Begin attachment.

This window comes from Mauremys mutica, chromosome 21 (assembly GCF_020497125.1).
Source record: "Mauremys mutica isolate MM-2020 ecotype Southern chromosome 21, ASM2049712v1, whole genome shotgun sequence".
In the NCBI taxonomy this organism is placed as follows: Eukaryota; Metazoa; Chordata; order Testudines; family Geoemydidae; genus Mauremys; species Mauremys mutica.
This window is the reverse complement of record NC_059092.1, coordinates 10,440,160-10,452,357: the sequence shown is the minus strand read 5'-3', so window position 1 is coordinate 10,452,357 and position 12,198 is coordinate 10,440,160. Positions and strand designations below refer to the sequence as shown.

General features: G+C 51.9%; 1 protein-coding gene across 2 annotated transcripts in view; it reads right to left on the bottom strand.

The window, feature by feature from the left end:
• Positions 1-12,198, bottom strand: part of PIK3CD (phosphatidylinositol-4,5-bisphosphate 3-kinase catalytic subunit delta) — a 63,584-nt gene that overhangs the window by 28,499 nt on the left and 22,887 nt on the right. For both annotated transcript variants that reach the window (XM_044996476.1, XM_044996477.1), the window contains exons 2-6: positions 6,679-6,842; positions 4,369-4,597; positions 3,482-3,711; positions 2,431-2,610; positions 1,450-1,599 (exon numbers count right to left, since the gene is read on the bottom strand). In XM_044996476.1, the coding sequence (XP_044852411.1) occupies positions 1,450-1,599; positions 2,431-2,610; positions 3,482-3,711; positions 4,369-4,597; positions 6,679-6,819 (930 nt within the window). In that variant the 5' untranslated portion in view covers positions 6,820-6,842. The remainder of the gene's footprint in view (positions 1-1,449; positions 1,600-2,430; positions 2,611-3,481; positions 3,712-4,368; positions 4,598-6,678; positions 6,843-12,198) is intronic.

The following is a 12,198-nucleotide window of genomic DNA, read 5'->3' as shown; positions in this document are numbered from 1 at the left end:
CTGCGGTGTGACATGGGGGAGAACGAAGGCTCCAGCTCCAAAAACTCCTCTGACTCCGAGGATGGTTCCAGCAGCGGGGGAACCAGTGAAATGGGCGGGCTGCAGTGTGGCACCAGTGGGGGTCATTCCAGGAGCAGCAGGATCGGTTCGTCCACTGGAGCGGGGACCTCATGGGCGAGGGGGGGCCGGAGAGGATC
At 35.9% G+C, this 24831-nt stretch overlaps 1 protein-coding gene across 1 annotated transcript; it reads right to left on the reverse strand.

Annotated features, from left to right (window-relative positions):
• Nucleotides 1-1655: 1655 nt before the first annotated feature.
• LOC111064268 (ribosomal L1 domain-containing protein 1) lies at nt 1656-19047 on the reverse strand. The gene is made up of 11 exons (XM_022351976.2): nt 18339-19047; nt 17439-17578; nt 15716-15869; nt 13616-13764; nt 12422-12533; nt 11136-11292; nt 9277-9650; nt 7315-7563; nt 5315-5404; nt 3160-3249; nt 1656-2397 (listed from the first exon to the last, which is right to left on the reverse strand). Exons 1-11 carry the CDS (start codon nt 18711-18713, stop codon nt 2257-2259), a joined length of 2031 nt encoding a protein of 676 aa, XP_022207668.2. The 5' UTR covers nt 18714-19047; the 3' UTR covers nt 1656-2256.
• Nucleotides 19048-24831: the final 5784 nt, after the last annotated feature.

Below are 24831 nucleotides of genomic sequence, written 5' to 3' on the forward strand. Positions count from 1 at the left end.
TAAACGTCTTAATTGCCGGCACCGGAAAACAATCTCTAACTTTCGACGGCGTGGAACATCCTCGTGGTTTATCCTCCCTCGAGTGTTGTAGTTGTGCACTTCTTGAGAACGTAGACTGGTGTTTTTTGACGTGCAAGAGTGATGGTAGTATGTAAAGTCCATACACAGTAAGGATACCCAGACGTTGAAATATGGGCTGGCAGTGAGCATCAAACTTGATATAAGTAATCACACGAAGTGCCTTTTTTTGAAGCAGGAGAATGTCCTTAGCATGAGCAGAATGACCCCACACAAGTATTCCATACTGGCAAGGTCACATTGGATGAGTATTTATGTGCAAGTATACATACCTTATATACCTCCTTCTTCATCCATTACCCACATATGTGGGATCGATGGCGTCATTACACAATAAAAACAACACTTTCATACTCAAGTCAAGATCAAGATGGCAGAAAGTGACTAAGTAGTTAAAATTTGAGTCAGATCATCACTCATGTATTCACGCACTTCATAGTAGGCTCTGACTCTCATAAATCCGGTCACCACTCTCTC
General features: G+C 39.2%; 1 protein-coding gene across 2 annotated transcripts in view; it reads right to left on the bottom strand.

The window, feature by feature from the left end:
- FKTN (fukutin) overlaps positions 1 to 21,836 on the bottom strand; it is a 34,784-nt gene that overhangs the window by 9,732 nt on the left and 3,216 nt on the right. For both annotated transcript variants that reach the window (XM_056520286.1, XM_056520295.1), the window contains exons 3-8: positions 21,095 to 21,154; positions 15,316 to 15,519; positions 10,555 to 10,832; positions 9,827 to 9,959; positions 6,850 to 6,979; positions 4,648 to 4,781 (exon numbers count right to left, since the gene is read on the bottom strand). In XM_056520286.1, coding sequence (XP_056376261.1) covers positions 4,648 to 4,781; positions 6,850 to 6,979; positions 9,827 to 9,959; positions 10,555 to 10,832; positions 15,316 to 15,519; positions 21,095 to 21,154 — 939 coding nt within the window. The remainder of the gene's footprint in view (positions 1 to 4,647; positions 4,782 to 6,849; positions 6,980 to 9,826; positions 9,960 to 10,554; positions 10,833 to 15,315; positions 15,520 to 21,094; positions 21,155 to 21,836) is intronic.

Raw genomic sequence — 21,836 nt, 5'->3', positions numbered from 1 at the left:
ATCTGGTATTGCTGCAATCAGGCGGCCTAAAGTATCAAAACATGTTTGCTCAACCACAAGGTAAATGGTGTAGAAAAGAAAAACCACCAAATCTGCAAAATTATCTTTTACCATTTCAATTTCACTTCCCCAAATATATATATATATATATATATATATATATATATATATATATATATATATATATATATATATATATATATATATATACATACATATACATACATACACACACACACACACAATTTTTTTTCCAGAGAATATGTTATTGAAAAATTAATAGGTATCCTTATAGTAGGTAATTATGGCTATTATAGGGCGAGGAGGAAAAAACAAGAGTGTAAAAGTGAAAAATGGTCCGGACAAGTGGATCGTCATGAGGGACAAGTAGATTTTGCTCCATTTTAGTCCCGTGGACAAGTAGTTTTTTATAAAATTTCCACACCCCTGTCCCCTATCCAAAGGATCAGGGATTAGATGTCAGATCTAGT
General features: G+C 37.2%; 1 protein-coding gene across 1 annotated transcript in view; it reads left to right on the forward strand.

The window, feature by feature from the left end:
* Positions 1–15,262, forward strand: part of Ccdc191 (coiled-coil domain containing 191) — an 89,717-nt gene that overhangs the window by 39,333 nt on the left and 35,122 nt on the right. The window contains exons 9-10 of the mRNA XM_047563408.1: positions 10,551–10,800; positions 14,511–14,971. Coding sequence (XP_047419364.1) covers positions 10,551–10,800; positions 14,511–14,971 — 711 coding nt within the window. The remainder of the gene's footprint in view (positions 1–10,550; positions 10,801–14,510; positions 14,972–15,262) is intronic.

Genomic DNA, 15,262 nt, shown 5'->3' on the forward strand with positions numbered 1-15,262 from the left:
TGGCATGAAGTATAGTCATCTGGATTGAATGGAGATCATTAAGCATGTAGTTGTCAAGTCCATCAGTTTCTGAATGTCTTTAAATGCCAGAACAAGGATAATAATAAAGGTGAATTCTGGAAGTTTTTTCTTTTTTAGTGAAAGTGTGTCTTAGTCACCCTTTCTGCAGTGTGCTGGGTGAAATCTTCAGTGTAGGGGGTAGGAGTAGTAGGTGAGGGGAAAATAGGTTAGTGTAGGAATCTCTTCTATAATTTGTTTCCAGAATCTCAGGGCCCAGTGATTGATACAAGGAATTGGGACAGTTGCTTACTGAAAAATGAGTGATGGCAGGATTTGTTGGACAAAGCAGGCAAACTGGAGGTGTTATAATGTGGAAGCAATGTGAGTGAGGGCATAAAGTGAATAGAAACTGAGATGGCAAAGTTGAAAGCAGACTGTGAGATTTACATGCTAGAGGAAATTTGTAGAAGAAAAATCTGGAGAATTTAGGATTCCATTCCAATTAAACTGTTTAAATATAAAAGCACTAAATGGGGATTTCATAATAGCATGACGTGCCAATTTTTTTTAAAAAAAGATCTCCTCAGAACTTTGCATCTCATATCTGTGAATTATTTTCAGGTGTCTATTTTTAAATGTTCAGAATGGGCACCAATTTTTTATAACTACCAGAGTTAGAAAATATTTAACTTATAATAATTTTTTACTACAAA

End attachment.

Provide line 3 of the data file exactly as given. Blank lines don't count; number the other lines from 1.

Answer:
In the NCBI taxonomy this organism is placed as follows: Eukaryota; Metazoa; Chordata; order Testudines; family Geoemydidae; genus Mauremys; species Mauremys mutica.